-Our first standard is predictability. They claimed to have a predictable interpretation, but looking at this resolution immediately makes you think, "how can we do something fun with this?" They should have expected that the only reason we would interperate "China" as the country was if we couldn't think of anything remotely interesting.
-That's why our second standard is fun. Resolutions phrased to allow cases like ours aren't common, and we are obligated by this one to have some fun with it. This round is more fun because of our interpretation.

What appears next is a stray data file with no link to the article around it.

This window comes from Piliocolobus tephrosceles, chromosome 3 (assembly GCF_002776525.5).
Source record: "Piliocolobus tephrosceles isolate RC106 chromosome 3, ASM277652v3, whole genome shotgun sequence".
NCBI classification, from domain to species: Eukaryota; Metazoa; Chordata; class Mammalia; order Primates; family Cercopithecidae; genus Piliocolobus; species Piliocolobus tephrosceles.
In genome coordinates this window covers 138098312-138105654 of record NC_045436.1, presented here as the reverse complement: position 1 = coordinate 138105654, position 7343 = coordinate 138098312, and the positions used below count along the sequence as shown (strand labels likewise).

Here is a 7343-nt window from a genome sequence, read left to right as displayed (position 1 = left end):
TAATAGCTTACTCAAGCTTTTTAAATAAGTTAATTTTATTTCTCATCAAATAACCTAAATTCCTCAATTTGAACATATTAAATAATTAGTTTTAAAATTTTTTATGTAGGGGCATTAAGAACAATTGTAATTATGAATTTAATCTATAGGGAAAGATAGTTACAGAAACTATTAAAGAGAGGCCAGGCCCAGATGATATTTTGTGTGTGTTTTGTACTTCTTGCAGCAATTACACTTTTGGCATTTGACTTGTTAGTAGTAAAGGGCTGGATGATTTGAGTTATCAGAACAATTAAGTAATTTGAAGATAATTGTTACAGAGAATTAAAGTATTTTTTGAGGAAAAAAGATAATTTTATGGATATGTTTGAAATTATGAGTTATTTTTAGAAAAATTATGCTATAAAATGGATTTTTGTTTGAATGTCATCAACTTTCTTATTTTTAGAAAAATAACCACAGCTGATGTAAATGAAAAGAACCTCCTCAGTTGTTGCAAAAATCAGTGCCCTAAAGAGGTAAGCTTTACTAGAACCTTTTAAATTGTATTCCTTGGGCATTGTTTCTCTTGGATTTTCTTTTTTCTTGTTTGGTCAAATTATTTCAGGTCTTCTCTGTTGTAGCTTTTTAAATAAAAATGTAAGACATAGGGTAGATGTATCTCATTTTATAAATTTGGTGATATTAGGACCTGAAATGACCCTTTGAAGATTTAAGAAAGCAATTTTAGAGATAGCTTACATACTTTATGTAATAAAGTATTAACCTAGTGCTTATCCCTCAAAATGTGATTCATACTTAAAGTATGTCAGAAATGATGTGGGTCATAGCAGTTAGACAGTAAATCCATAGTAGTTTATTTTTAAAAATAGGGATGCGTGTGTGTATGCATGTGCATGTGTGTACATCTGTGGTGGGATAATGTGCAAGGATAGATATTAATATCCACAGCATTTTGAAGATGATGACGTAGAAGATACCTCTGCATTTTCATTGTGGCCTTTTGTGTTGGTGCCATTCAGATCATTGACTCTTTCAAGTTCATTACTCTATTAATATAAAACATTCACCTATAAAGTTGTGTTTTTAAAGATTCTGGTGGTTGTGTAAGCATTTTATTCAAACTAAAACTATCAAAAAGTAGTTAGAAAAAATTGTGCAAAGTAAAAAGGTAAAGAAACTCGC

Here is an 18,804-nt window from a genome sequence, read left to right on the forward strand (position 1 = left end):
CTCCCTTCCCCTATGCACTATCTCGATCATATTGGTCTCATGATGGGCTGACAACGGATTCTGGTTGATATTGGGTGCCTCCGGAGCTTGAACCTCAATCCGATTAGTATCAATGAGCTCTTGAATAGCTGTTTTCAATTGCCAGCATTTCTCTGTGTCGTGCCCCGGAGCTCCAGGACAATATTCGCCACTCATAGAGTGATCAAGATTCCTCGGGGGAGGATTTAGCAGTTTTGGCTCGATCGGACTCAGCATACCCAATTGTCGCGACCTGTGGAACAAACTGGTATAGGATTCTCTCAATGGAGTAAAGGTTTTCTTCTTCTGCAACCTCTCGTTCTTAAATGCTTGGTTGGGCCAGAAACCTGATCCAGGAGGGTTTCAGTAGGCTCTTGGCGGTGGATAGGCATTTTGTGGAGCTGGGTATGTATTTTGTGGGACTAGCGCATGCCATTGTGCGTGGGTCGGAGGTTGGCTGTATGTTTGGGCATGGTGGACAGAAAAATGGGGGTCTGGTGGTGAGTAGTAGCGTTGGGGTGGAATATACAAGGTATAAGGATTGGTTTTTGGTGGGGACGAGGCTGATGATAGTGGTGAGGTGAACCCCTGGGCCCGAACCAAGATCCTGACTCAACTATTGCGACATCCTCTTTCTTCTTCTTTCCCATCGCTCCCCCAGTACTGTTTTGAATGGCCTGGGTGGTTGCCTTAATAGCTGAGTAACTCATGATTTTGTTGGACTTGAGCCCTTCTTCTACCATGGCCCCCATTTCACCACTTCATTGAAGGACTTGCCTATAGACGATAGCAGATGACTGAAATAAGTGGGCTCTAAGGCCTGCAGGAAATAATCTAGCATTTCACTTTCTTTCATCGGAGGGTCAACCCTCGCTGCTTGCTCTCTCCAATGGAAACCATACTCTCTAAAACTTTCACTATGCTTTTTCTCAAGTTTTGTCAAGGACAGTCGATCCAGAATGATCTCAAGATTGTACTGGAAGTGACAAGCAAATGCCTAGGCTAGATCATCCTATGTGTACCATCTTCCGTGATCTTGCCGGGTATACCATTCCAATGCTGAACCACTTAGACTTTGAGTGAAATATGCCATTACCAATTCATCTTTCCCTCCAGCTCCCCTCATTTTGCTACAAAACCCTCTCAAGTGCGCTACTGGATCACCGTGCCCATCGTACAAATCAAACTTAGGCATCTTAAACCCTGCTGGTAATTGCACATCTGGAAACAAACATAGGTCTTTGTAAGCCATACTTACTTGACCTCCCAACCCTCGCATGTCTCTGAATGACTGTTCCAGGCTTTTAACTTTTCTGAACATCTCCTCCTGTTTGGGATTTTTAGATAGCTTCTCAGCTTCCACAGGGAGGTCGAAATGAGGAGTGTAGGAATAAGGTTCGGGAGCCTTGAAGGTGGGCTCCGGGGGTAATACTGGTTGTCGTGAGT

-Our third standard is tradition- that a tradition has been established of giving Chinese things in America grammatically incorrect names. We advocate that this isn't out of ignorance of grammer, but to establish an atmosphere.
-Finally, our interpretation does not explode ground. Any topical case must specify what thing named "China happy" (small h) will be made. This leaves the opposition the "counterplan: capitalize the H" counter plan, as well as any other rename counterplans. While making anything called "China happy" is a topical case, only things that should be named "China happy" have a chance to win- this sets perfectly fair ground.

See the Extended Entry for no-voters and reverse voting issues.

Continue reading "Topicality - Answering T in the MG" »

Theory: Effects Topicality and Extra Topicality

Mostly from Dave W's lectures on Topicality (Resolutionality).